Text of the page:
This is an article I wrote for the FT comment section.
The ‘internet industry’ is only 30 years old. It is younger than the broad societal acceptance that women should have an equal place in the workforce. It’s rhetoric is all about disruption and redistribution, it is supposed to be a democratising force. And yet it is built on profound gender imbalance.
From whichever angle you approach it, the internet economy is driven and dominated by men. New data gathered by Doteveryone.org.uk shows that women occupy just 17% of tech jobs in the UK. This percentage has plateaued in the last five years whilst the sector has grown in importance to the overall economy.
Worse still, only 9% of women are in leadership positions, which is 20% less than the equivalent number of women in parliament – a well known bastion of modernity. Women make up 3% of venture capitalist partners, 20% of female tech founders and perhaps most shockingly only 4% of software engineers – so the people building the internet and the services we all use every day are overwhelmingly men. We need to address this gender imbalance urgently for three major reasons.
Firstly, jobs in the sector are highly paid and influential. The relative absence of women is increasing the well documented pay gap between the genders. Currently women earn 13% less than men in this sector, which works out as an average of £120 a week.
Secondly, we have a digital skills crisis. Right now in the UK there are 600,000 vacancies in the tech sector – this is predicted to rise to 1m by 2020. If we don’t understand and then try to rectify the low levels of women in tech we are missing out on 50% of the talent pool. In the 1960s Dame Stephanie Shirley started a software engineering company employing only women – all of whom worked from home. Her company programmed the black box for concorde and the first polaris submarine. Maybe we have to look back to look forwards and come up with imaginative solutions to address the way we approach gender equality in the tech sector?
Finally, products, services and ideas with a lack of diverse thinking at their core will never be as competitive as those created by gender-balanced teams. I am probably marginally biased but I believe lastminute.com was more successful with Brent and I as co-founders and the research bears this out. On a global scale, women entrepreneurs are poised to lead the next wave of growth in global technology ventures, and the high-tech companies women build are more capital-efficient than the norm. The average venture-backed company run by a woman can achieve comparable early-year revenues, using an average of one-third less committed capital. Women entrepreneurs also bring particular sets of skills that not only set them apart from their male counterparts, but also lend themselves to being successful entrepreneurs including a more nuanced view of risk and greater ambitions to become serial entrepreneurs.
When Apple launched its health kit in 2014 touted as an all singing, all dancing monitoring system for every aspect of your physical wellbeing there was no capacity to track any part of a menstrual cycle or menopause – perhaps unsurprising as there were no women on the development team. What a missed opportunity when it is well documented that women are the next global emerging market – controlling 65 percent of global spending and more than 80 percent of U.S. spending. Similarly, would Twitter have built-in different blocking and abuse reporting functions if there had been one woman involved in its creation? Think of the new product areas and untapped markets that the Internet has yet to improve and change – maternity, end of life care, mental health. All areas women are consumers and potential drivers. Any company or more boldly country, that dramatically improves its diversity will have enormous competitive advantage.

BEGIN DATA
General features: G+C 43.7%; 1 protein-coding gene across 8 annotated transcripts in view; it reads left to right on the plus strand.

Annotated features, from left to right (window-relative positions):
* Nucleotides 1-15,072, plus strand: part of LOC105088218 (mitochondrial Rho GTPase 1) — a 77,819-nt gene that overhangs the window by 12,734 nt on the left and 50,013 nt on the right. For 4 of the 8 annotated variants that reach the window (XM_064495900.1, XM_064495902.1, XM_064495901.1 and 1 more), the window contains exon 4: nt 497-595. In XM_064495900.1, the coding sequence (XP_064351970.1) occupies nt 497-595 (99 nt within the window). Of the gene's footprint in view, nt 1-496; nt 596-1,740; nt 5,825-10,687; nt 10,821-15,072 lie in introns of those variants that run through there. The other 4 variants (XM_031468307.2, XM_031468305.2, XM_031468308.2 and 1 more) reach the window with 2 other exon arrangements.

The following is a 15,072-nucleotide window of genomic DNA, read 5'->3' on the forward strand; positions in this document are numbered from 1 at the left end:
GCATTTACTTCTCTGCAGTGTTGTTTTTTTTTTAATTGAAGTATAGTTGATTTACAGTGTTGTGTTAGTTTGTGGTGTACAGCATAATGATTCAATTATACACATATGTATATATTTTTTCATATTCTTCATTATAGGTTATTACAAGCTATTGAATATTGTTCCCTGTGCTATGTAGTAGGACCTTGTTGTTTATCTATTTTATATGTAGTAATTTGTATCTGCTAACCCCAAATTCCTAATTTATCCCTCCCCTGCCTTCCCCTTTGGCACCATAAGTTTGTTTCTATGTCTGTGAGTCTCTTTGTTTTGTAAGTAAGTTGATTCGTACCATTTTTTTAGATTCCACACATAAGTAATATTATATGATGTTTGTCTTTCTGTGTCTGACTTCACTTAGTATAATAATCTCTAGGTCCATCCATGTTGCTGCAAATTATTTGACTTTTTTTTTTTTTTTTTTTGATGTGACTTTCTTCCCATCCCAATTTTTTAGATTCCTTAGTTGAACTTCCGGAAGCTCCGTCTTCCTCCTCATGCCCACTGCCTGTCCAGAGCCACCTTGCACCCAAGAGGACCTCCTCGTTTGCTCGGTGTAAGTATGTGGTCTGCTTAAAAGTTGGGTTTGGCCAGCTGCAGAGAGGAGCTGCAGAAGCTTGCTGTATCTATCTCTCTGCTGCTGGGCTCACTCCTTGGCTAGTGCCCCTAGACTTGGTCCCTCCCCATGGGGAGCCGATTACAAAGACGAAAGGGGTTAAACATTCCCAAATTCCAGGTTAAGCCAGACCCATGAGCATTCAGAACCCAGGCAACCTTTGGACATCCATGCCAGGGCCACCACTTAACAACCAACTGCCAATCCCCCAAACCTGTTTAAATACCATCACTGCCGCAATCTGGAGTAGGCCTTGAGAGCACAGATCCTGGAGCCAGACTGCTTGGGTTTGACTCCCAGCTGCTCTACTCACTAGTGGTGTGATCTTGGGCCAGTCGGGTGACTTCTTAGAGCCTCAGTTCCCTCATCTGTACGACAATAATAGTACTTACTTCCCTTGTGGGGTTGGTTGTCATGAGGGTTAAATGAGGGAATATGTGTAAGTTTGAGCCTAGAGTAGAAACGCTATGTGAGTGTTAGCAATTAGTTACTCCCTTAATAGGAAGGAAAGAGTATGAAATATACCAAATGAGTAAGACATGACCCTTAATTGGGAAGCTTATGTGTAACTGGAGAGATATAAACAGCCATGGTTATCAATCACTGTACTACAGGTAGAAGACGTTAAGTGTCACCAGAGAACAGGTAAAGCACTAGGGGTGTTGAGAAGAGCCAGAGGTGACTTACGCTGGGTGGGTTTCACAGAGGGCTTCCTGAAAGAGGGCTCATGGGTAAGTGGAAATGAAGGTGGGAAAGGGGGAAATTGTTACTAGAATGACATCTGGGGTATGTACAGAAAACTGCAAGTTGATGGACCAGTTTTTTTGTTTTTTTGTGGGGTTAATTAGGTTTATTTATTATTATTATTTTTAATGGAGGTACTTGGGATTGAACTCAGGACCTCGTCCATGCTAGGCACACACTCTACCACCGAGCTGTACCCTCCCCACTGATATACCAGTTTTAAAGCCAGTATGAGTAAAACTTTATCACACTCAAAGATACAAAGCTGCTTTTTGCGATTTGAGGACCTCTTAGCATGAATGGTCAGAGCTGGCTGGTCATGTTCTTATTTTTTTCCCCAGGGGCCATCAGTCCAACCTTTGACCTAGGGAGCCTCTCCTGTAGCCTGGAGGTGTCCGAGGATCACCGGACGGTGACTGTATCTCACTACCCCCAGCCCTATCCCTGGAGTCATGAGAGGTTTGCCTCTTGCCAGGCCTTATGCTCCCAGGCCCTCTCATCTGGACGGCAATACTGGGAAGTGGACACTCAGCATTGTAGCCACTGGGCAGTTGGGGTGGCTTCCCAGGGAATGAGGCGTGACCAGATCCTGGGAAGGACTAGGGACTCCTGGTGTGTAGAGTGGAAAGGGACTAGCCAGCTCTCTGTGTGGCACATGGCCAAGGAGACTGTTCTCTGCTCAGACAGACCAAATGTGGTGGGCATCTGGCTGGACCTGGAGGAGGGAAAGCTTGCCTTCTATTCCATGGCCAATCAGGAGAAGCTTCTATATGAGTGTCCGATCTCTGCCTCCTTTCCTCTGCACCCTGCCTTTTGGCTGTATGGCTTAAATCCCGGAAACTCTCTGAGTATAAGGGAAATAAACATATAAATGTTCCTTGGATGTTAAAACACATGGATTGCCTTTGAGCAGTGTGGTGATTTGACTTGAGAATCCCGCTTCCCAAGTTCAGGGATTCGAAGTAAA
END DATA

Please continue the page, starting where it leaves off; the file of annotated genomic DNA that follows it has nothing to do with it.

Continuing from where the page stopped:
So what can we do to make sure that the technology sector underpinning our economy and society is not a replica of the industrial establishment built at the turn of the last century? Plenty. Yes, education is an important starting point, but in my experience, changing the education system is the default solution to complex questions. It’s not enough and other ideas can and should happen in parallel.
Why haven’t the corporate sector, who are urgently recruiting to fill jobs, not built programmes to help train out of work women in much needed coding skills? Research shows it takes about six months to train a total novice with some basic maths in the programming language java – why don’t we see how many new developers we could train from the 800,000 women currently unemployed in the UK?
Or how about stipends to cover women while they build their idea or business plan? Pre seed funding could be an effective mechanism to help women who might not have the risk appetite to leave their job, but who do have an idea. More women would have the confidence to find their feet during the transition from business idea to execution if there were access to very early stage and different models of funding.
It is a step backwards that the new global hierarchies replicate so entirely the old ones. Let’s ensure the original promise of the Internet as an empowering, universal and democratising force is fulfilled and that the leaders, investors and entrepreneurs creating its future come from the widest pool of talent.